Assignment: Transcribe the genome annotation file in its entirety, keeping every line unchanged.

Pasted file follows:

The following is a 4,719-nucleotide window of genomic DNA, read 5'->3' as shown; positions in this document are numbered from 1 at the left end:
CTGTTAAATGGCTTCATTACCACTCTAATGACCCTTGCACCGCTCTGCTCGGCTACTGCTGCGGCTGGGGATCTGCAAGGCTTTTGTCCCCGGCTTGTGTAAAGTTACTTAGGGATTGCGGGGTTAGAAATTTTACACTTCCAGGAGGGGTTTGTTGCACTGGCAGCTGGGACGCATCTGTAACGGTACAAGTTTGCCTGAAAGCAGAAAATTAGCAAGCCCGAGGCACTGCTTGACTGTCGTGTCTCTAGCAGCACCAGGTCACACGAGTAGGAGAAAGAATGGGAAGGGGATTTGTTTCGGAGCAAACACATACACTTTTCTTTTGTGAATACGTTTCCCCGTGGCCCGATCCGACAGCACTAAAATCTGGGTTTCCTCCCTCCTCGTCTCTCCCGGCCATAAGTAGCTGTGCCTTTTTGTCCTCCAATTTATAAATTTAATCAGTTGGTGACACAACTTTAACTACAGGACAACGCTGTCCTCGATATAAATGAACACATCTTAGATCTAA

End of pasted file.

The following is a 4,719-nucleotide window of genomic DNA, read 5'->3' as shown; positions in this document are numbered from 1 at the left end:
CTGTTAAATGGCTTCATTACCACTCTAATGACCCTTGCACCGCTCTGCTCGGCTACTGCTGCGGCTGGGGATCTGCAAGGCTTTTGTCCCCGGCTTGTGTAAAGTTACTTAGGGATTGCGGGGTTAGAAATTTTACACTTCCAGGAGGGGTTTGTTGCACTGGCAGCTGGGACGCATCTGTAACGGTACAAGTTTGCCTGAAAGCAGAAAATTAGCAAGCCCGAGGCACTGCTTGACTGTCGTGTCTCTAGCAGCACCAGGTCACACGAGTAGGAGAAAGAATGGGAAGGGGATTTGTTTCGGAGCAAACACATACACTTTTCTTTTGTGAATACGTTTCCCCGTGGCCCGATCCGACAGCACTAAAATCTGGGTTTCCTCCCTCCTCGTCTCTCCCGGCCATAAGTAGCTGTGCCTTTTTGTCCTCCAATTTATAAATTTAATCAGTTGGTGACACAACTTTAACTACAGGACAACGCTGTCCTCGATATAAATGAACACATCTTAGATCTAA